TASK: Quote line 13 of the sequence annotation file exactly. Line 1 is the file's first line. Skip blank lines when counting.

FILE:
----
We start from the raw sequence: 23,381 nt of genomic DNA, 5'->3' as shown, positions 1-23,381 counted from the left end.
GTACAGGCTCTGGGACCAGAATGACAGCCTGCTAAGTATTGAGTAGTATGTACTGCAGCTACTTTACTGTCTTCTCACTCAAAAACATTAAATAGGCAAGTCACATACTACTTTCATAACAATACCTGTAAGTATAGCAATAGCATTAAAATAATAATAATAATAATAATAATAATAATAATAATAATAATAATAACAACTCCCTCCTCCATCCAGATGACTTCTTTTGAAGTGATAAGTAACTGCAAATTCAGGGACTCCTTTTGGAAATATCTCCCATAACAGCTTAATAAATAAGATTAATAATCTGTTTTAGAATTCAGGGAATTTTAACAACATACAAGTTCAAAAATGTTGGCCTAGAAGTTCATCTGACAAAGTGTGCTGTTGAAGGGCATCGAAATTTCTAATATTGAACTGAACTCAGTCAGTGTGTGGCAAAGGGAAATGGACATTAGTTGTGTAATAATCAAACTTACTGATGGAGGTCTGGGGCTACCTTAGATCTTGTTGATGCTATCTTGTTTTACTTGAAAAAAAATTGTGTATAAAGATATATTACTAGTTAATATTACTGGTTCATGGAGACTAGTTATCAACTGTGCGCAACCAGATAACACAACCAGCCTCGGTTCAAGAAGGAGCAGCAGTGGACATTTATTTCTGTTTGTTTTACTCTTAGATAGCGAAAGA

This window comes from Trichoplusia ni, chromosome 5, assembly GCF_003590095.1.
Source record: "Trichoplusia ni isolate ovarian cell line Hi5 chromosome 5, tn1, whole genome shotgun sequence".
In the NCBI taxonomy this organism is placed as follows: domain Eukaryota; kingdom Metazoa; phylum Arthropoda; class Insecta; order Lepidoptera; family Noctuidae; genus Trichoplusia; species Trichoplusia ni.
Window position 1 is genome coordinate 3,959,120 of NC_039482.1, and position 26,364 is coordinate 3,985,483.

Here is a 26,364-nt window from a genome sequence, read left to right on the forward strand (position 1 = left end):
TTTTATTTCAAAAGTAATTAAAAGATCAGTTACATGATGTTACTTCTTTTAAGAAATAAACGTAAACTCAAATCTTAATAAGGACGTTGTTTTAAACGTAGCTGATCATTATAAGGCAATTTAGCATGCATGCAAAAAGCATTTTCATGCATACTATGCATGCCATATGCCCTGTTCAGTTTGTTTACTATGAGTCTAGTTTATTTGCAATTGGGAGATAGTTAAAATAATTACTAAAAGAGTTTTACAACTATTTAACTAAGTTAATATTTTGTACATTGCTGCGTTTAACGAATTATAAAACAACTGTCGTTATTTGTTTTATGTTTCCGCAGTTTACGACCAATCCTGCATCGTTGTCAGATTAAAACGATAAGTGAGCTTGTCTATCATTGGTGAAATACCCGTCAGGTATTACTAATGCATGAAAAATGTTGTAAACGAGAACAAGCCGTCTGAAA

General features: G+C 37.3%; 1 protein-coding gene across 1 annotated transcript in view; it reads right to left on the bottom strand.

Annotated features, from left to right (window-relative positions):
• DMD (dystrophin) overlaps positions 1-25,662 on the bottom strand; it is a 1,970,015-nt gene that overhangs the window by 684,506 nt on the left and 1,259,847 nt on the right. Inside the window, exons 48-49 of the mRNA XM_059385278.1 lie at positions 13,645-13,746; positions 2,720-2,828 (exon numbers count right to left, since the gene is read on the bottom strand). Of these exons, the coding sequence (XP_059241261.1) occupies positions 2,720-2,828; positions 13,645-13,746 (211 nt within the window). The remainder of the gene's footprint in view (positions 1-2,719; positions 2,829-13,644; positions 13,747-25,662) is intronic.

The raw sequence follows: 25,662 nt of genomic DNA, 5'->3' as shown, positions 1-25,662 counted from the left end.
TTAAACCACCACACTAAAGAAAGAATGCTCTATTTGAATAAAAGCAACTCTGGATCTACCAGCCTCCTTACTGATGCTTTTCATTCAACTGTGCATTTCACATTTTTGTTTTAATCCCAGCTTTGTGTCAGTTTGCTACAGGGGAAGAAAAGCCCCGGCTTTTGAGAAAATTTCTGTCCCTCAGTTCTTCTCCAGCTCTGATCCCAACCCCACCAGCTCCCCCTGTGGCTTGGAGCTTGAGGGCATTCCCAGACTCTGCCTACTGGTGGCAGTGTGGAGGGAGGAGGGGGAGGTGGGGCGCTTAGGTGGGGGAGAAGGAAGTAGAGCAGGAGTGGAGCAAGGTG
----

TTAAACCACCACACTAAAGAAAGAATGCTCTATTTGAATAAAAGCAACTCTGGATCTACCAGCCTCCTTACTGATGCTTTTCATTCAACTGTGCATTTCACATTTTTGTTTTAATCCCAGCTTTGTGTCAGTTTGCTACAGGGGAAGAAAAGCCCCGGCTTTTGAGAAAATTTCTGTCCCTCAGTTCTTCTCCAGCTCTGATCCCAACCCCACCAGCTCCCCCTGTGGCTTGGAGCTTGAGGGCATTCCCAGACTCTGCCTACTGGTGGCAGTGTGGAGGGAGGAGGGGGAGGTGGGGCGCTTAGGTGGGGGAGAAGGAAGTAGAGCAGGAGTGGAGCAAGGTG